This collection aims to present She as a novel whose essential value, exceeding the boundaries of adventure fiction, depends on the link with its late Victorian context. Written as a story of imagination, infused with mysticism, supernatural, and occultism, She also dramatizes nineteenth-century historical, cultural, and anthropological features, such as the existential doubts fostered by scientific discoveries and religious hesitation, the sense of precariousness produced by social and cultural transitions, the complex question of British Imperial authority. Also, the ethical themes of good and evil, the idea of romantic love as one of the few enduring elements of man’s life, and the woman question are part of the novel’s cultural background. By approaching She under a variety of perspectives, the essays give voice to a number of hermeneutical qualities that can be traced under an apparently undemanding fantasy narrative. The contributors have all written on H. Rider Haggard on different occasions, and some of them have the merit of being the main referents of Haggardian criticism today.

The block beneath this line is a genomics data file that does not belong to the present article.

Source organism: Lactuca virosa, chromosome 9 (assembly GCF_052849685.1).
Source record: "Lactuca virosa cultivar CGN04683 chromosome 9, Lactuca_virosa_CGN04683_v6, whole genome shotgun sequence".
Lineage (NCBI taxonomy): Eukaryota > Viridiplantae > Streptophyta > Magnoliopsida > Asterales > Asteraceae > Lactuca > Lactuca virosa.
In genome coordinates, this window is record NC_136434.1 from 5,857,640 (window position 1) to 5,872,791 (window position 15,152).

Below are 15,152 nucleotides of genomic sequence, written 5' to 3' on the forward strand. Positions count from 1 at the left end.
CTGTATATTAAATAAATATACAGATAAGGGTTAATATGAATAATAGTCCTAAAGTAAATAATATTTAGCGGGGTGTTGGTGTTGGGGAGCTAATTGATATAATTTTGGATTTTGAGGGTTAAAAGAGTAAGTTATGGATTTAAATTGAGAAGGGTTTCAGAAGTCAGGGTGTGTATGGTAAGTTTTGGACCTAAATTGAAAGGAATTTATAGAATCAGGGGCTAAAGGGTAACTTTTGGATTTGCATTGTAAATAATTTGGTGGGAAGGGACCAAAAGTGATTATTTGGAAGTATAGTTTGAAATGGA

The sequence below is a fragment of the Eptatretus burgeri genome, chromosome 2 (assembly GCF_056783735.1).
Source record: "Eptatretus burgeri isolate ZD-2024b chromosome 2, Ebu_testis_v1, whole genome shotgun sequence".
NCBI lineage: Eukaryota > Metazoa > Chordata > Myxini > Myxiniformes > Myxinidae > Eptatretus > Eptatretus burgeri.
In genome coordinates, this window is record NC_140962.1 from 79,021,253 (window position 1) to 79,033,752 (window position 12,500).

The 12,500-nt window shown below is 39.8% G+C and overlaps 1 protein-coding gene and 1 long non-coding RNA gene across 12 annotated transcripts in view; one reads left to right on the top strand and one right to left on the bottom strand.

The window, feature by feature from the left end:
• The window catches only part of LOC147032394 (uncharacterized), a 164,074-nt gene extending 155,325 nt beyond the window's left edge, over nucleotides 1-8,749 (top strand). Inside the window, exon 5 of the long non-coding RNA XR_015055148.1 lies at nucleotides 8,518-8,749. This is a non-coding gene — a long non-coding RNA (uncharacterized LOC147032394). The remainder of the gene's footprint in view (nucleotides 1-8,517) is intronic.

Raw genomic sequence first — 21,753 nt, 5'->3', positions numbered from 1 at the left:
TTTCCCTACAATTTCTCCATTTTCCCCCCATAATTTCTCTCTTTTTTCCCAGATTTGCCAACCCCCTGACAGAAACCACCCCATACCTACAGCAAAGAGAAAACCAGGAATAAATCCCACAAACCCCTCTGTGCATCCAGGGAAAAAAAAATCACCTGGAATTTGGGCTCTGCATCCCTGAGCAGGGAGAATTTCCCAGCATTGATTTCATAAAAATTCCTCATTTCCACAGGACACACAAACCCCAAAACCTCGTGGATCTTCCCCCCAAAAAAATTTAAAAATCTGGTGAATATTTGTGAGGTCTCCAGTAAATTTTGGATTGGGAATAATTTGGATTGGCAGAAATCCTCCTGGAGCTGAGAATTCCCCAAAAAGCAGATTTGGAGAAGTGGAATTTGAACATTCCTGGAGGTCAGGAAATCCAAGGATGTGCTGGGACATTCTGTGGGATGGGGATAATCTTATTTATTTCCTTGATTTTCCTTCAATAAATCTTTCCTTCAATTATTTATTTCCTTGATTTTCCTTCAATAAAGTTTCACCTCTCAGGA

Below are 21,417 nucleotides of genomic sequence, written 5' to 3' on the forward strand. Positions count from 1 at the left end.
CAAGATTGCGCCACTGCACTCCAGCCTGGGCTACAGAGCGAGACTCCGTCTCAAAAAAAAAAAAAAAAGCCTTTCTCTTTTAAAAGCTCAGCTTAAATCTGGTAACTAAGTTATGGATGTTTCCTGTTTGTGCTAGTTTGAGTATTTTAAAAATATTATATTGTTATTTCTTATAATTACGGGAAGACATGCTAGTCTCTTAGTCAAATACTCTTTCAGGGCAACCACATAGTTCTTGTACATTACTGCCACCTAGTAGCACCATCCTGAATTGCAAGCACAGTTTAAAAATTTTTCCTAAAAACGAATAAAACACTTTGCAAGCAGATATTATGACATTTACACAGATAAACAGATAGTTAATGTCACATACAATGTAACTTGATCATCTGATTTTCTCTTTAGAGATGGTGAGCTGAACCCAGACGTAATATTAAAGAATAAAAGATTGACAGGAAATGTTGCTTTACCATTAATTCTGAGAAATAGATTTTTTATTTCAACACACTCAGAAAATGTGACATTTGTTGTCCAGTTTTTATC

Zulli, T. (2009). "Introduction" to She. Explorations into a Romance, 20, 7-14.